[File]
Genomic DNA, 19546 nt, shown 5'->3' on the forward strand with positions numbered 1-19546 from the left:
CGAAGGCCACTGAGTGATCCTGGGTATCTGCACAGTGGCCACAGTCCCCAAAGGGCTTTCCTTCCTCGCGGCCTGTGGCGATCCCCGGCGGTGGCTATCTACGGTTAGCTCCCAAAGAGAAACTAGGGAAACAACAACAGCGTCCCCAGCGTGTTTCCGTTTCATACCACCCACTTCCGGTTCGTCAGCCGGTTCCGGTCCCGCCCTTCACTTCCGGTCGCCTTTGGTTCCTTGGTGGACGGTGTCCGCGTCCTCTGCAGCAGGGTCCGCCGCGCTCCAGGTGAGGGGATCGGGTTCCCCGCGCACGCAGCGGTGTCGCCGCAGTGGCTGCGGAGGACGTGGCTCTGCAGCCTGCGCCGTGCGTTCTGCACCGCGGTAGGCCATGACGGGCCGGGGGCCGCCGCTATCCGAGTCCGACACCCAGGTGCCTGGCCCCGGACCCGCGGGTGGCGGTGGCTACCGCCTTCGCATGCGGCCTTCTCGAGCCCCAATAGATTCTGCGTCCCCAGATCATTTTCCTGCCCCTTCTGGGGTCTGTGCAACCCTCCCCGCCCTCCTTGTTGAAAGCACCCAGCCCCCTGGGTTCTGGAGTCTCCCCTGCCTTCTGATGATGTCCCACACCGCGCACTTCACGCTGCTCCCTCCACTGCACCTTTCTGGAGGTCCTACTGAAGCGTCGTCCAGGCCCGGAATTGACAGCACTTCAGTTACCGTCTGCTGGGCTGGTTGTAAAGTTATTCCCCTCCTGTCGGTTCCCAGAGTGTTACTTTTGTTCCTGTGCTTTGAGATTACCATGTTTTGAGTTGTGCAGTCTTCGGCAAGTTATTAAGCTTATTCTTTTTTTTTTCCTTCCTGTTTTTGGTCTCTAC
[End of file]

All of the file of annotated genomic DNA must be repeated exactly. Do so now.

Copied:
Genomic DNA, 19546 nt, shown 5'->3' on the forward strand with positions numbered 1-19546 from the left:
CGAAGGCCACTGAGTGATCCTGGGTATCTGCACAGTGGCCACAGTCCCCAAAGGGCTTTCCTTCCTCGCGGCCTGTGGCGATCCCCGGCGGTGGCTATCTACGGTTAGCTCCCAAAGAGAAACTAGGGAAACAACAACAGCGTCCCCAGCGTGTTTCCGTTTCATACCACCCACTTCCGGTTCGTCAGCCGGTTCCGGTCCCGCCCTTCACTTCCGGTCGCCTTTGGTTCCTTGGTGGACGGTGTCCGCGTCCTCTGCAGCAGGGTCCGCCGCGCTCCAGGTGAGGGGATCGGGTTCCCCGCGCACGCAGCGGTGTCGCCGCAGTGGCTGCGGAGGACGTGGCTCTGCAGCCTGCGCCGTGCGTTCTGCACCGCGGTAGGCCATGACGGGCCGGGGGCCGCCGCTATCCGAGTCCGACACCCAGGTGCCTGGCCCCGGACCCGCGGGTGGCGGTGGCTACCGCCTTCGCATGCGGCCTTCTCGAGCCCCAATAGATTCTGCGTCCCCAGATCATTTTCCTGCCCCTTCTGGGGTCTGTGCAACCCTCCCCGCCCTCCTTGTTGAAAGCACCCAGCCCCCTGGGTTCTGGAGTCTCCCCTGCCTTCTGATGATGTCCCACACCGCGCACTTCACGCTGCTCCCTCCACTGCACCTTTCTGGAGGTCCTACTGAAGCGTCGTCCAGGCCCGGAATTGACAGCACTTCAGTTACCGTCTGCTGGGCTGGTTGTAAAGTTATTCCCCTCCTGTCGGTTCCCAGAGTGTTACTTTTGTTCCTGTGCTTTGAGATTACCATGTTTTGAGTTGTGCAGTCTTCGGCAAGTTATTAAGCTTATTCTTTTTTTTTTCCTTCCTGTTTTTGGTCTCTAC